BHP is an international mining company based out of Australia, with a global operational presence. Specifically, they have begun increasing their exposure to North American assets, with petroleum production as a key area of growth.
By focusing on a strategy of growth-by-acquisition over the last few years, a cursory overview of basic financial ratios would initially suggest that the company’s ability to create returns for investors into the future is deteriorating quickly. However, by digging into the underpinnings of these ratios, we can determine that there might be more going on behind the scenes than would be initially suggested by the basic metrics, and therefore an opportunity for investors to jump in on a company that has just finished taking a bath on its intangible expenditures to save on tax expenses over the year.
Over the last two years, all off BHP’s Return on Equity, Return on Asset, and Earnings per Share metrics have declined dramatically, by approximately the same amount. While this is initially concerning, it is interesting to notice how it is that the decline in value all mainly stem from goodwill write-downs, increased financing costs from acquisitions, and various 1-time expenses. The end result is a situation where the company’s 1-year return metrics will be dramatically reduced on a non-operating basis, but will very likely bounce back in the following reporting period due to the non-continuing nature of the write-downs made.
In this specific situation, BHP wrote-down the value of the goodwill it paid for on a couple of properties that it acquired when commodity prices were higher. Since commodity prices are now lower, it is justifiable that the company will no longer be able to get the same amount of revenues out of the assets as they would have been able to with the higher prices, and therefore the company takes an intangible loss. This loss reduced tax expenses for the year, and reduced asset values, but didn’t really do much more than that because the company already paid for the assets purchased.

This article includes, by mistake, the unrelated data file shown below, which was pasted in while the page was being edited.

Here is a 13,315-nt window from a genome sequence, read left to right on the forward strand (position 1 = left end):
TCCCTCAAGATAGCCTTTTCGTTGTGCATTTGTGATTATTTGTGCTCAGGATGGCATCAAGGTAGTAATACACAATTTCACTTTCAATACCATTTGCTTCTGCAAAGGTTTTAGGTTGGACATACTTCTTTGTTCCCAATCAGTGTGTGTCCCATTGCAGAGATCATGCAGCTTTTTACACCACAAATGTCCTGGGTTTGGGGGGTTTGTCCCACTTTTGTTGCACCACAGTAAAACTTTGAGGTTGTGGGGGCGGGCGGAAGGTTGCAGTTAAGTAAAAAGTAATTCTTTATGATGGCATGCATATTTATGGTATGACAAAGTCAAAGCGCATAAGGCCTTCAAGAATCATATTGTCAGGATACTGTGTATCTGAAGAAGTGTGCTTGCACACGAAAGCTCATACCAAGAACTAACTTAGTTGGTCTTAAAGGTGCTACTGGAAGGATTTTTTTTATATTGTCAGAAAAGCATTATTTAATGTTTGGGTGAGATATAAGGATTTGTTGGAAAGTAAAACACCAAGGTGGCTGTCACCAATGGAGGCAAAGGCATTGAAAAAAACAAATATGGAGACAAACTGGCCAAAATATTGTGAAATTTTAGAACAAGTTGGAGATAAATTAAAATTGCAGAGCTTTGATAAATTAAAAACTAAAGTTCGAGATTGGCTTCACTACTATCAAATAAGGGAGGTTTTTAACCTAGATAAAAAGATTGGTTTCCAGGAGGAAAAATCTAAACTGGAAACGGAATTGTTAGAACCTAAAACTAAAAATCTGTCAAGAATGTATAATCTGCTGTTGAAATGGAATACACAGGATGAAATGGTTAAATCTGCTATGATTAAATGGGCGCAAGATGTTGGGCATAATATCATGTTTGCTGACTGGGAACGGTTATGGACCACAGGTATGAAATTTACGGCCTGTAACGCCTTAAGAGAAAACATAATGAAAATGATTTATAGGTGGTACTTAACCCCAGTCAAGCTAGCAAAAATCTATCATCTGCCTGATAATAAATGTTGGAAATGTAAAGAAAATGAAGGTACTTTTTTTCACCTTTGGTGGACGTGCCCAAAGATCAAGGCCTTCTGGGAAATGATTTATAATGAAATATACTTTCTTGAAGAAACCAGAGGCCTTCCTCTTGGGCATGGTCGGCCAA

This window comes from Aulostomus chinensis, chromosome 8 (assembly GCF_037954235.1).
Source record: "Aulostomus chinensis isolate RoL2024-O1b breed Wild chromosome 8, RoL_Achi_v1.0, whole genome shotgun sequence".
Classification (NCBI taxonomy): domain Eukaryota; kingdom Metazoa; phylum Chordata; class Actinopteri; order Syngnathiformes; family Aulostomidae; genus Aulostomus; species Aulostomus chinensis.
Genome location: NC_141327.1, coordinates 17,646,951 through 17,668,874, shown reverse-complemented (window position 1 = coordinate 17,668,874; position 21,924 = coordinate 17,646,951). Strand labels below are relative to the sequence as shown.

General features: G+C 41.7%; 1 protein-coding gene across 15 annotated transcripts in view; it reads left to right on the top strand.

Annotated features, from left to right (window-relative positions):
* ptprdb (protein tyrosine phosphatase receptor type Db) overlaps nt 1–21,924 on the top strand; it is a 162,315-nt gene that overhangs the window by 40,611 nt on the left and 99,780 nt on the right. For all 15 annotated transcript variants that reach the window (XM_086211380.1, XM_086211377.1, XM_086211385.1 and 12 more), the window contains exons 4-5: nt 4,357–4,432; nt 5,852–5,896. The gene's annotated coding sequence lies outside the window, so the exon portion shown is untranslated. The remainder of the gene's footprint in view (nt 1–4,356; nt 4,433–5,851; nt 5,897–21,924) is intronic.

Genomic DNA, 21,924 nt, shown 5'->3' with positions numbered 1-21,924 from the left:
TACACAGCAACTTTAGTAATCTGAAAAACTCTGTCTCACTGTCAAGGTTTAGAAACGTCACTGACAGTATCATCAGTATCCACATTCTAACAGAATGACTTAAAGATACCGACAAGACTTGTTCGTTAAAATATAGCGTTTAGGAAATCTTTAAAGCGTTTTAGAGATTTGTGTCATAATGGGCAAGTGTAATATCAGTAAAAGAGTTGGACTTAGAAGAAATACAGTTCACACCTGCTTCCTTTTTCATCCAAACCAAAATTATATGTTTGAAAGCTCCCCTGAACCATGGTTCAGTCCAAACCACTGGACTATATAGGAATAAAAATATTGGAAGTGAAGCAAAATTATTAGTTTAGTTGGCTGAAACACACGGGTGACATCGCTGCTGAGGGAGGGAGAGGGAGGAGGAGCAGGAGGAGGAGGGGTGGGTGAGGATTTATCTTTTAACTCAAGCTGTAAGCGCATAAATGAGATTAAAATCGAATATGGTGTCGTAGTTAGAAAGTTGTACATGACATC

So what does this mean in plain English?
It means that the company is taking a hit this year, and likely going to bounce-back later in the year, because the properties it owns are still chugging away, and it’s still on track to continue putting the newly acquired assets (which have just been written down) into operations. Even with lower commodity prices, the company is still profitable, and capable of scaling its operations in a way that create returns for investors.
Assuming that the stock price of BHP today is representative of a set of temporarily reduced ROE, ROA, and EPS metrics, we can now come up with a set of hypothetical numbers illustrating what BHP’s stock price should be in the event of a correction. For the sake of conservatism, this calculation will assume that the company’s profitability metrics recover by half of what they used to be. Combined, the ROA and ROE metrics are suggesting the need for a $20-30/share increase in price, while the minimal change in the EPS metric suggests a possible change of $25-35/share. The key takeaway here is then to recognize how it is that, with all other metrics held constant, the share-price of BHP Billiton has a reason to be above its current price point.